My new discoveries included Serafina Steer, Devlin and Nedry. I would highlight the first two in particular: Steer has something of the Alison Statton about her, recording beguilingly English songs, with harp and synthesizer. She has a novel approach and sound that shames these chancers with their facile, Tory rusticity; if you can imagine pre-pop Human League with Mary Hopkin singing, you might begin to imagine what this is like. 'Motion Pictures', 'Drinking While Driving' and 'How to Haunt a House Party' are magnificently deft creations; unassuming folk meeting austere post-punk. Her flawed album just misses out on my Top 20 of the year, but I am certain that Ms Steer is capable of consistently great work. Likewise, Devlin; a fellow Londoner born at the more recent end of the 1980s. His Bud, Sweat and Beers does contain some relatively ordinary material, but also much that is enormously heartening: this is a Grime MC with a social conscience, a vivid chronicler of our unhappy, unforgiving times. Many of the tracks have deeply evocative musical textures and embedded samples: 'Days and Nights' in particular is redolent of down-at-heel London, eliciting memories of the Peddlers and even the dance-band era; inviting some useful comparison with (The Real) Tuesday Weld. 'Yesterday's News' is a rather humbler variant on the usual hip-hop privileging of the ego - an interesting Dagenham counterpoint to Kanye's 'POWER'.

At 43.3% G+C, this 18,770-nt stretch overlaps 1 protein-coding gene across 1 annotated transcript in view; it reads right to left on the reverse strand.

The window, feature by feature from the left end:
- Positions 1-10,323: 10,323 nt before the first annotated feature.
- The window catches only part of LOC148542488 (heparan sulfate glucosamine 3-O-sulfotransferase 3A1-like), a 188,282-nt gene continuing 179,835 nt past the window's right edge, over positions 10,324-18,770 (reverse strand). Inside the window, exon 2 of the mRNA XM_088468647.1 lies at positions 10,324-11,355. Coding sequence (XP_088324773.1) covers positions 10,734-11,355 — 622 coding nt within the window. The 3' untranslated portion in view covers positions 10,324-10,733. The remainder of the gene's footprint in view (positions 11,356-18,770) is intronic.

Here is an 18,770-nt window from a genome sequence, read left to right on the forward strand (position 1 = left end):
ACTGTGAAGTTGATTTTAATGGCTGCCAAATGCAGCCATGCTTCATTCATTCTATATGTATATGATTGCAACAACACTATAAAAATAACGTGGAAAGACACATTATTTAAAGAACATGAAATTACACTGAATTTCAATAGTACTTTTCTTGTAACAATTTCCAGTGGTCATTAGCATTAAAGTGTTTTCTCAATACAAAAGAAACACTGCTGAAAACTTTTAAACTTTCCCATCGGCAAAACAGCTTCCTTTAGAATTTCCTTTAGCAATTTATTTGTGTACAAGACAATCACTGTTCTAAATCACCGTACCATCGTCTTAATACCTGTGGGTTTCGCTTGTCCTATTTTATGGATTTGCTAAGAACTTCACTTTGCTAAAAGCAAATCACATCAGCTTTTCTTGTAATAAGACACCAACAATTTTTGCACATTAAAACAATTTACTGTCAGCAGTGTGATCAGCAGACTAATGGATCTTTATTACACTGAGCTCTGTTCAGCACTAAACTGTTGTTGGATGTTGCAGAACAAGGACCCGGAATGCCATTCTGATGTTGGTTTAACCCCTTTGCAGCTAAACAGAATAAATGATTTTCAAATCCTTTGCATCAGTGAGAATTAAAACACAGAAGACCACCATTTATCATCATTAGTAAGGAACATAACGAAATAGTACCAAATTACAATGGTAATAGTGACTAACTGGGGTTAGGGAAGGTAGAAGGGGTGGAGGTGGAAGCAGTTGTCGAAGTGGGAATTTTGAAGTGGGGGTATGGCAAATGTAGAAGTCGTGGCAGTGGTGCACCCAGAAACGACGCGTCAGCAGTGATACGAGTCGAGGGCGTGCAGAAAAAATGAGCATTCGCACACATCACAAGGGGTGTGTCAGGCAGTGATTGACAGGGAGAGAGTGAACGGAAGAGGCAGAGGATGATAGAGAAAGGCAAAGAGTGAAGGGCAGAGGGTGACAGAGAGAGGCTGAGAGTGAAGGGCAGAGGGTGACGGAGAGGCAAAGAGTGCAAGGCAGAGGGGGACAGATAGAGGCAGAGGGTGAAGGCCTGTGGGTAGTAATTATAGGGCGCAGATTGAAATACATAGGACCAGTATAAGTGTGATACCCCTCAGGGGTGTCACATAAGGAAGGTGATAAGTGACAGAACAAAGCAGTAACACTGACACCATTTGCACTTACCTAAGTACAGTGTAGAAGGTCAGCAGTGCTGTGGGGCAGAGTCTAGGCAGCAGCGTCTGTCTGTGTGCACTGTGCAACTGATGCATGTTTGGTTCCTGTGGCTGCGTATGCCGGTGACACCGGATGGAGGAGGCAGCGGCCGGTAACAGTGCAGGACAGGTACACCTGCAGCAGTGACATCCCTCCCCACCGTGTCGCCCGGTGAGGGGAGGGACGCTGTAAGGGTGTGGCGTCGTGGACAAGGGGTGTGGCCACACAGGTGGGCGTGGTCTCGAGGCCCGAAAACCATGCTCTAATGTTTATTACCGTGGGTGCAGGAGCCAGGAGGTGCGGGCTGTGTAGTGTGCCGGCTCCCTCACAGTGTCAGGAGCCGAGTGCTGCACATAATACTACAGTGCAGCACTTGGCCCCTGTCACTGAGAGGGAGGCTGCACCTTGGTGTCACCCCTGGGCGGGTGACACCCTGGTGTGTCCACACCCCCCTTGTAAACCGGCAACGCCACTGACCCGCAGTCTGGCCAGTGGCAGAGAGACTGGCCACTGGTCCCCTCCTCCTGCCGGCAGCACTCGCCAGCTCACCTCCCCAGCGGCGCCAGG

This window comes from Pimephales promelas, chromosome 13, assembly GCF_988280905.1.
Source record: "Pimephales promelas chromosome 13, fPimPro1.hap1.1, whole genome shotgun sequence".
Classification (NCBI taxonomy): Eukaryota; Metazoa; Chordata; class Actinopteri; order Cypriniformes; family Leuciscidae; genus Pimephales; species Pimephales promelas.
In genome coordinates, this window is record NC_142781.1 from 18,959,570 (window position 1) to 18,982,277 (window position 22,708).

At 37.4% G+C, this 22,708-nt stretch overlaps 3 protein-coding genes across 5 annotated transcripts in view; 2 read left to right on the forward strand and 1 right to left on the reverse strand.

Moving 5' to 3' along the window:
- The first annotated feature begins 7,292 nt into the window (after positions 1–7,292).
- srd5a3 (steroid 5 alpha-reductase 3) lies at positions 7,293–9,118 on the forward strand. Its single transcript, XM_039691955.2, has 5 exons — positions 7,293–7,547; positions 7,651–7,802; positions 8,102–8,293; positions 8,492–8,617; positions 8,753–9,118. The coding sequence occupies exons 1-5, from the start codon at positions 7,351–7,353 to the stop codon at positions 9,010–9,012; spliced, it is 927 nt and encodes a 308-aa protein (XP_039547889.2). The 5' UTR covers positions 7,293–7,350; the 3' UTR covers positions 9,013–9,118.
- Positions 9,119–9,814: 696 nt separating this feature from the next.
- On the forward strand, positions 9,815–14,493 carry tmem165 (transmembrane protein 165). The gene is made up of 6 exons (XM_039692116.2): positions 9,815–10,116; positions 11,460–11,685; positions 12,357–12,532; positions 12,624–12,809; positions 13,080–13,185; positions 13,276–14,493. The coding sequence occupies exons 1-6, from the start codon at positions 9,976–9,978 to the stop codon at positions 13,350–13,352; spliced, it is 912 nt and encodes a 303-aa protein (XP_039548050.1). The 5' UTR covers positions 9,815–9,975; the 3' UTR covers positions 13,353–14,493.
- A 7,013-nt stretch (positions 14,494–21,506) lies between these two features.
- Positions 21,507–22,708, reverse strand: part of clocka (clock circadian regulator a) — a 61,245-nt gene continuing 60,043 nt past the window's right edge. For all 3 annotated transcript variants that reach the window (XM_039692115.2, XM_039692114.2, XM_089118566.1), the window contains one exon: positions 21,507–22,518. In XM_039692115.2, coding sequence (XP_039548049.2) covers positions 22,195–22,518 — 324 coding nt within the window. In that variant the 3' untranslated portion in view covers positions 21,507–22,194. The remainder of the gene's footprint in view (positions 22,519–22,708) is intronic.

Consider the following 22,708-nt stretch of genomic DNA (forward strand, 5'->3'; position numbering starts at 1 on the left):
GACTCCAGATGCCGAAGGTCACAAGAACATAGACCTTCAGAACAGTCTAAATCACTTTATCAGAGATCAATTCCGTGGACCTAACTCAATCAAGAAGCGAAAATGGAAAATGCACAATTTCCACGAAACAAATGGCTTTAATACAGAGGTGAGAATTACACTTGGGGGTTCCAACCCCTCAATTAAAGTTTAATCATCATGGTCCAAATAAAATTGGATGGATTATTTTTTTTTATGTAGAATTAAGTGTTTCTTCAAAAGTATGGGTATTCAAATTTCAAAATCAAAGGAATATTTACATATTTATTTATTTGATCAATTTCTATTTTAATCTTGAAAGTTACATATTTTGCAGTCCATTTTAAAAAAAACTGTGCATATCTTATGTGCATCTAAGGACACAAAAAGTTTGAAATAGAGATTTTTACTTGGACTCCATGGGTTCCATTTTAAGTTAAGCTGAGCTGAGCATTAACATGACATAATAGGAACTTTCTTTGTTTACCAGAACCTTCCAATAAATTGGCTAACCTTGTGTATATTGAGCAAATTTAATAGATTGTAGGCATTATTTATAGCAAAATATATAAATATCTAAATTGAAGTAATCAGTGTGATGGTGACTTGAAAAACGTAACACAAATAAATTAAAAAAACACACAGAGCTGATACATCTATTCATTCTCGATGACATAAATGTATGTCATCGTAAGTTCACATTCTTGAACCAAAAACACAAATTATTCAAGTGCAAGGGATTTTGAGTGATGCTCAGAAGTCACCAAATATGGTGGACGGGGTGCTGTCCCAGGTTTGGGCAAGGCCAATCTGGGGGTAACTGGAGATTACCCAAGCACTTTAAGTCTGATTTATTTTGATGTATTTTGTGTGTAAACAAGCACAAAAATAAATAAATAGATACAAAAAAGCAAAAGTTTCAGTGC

So, I keenly await more music from Steer and Devlin (who almost sound like a Dickensian double-act!). I do not await music from insipid bunting-lovers.

Now, onto the list; few albums have struck me as creating self-contained worlds in the way that Hounds of Love or Jordan: The Comeback do. There tend to be several tracks that compel, and others that leave me rather indifferent. Yet there is so much that is great within these twenty records that it cannot be said that 2010 was a poor year for music.

20. Mucchu - Adventure We Go

A cusp-of-spring album, listened to this February half-term, during a half-day at work, whilst heading up to a cafe via Newcastle Central Station. It does occasionally veer towards the twee ('Coral and Shell'), but this is largely a winning album of 'indietronica'; a well-heeled, optimistic pop music that sounds a bit like the Sundays filtered through a Four Tet gauze. Warm, unguarded ingenue vocals from Milky (yes, Milky!), that lend themselves perfectly well to abstract cut-up ('The Place That Knows Me'). There is a delicacy and bittersweet laptop melancholia reminiscent of Owl City's sublime #1 single, 'Fireflies'; just listen to 'Songs in My Room' and 'Getaway Train'. 'Dancing With a Ghost' is worthy of Kate Bush or Thomas Hardy.